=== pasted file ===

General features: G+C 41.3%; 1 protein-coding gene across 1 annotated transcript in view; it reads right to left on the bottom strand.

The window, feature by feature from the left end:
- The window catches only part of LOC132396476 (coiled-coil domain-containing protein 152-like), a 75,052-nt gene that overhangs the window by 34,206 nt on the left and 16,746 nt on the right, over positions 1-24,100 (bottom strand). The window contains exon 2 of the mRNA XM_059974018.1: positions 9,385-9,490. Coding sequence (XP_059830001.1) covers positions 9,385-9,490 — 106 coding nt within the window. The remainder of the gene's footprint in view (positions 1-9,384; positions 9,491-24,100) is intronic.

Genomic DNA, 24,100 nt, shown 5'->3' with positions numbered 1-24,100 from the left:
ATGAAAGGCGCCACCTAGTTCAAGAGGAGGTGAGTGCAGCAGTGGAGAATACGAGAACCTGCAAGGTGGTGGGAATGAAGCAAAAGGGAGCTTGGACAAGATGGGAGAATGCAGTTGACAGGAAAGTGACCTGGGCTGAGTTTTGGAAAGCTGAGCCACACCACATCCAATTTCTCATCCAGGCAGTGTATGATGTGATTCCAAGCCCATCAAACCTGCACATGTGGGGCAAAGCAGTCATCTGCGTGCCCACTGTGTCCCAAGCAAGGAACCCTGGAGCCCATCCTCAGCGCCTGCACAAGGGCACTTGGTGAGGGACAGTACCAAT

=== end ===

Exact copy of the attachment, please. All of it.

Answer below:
General features: G+C 41.3%; 1 protein-coding gene across 1 annotated transcript in view; it reads right to left on the bottom strand.

The window, feature by feature from the left end:
- The window catches only part of LOC132396476 (coiled-coil domain-containing protein 152-like), a 75,052-nt gene that overhangs the window by 34,206 nt on the left and 16,746 nt on the right, over positions 1-24,100 (bottom strand). The window contains exon 2 of the mRNA XM_059974018.1: positions 9,385-9,490. Coding sequence (XP_059830001.1) covers positions 9,385-9,490 — 106 coding nt within the window. The remainder of the gene's footprint in view (positions 1-9,384; positions 9,491-24,100) is intronic.

Genomic DNA, 24,100 nt, shown 5'->3' with positions numbered 1-24,100 from the left:
ATGAAAGGCGCCACCTAGTTCAAGAGGAGGTGAGTGCAGCAGTGGAGAATACGAGAACCTGCAAGGTGGTGGGAATGAAGCAAAAGGGAGCTTGGACAAGATGGGAGAATGCAGTTGACAGGAAAGTGACCTGGGCTGAGTTTTGGAAAGCTGAGCCACACCACATCCAATTTCTCATCCAGGCAGTGTATGATGTGATTCCAAGCCCATCAAACCTGCACATGTGGGGCAAAGCAGTCATCTGCGTGCCCACTGTGTCCCAAGCAAGGAACCCTGGAGCCCATCCTCAGCGCCTGCACAAGGGCACTTGGTGAGGGACAGTACCAAT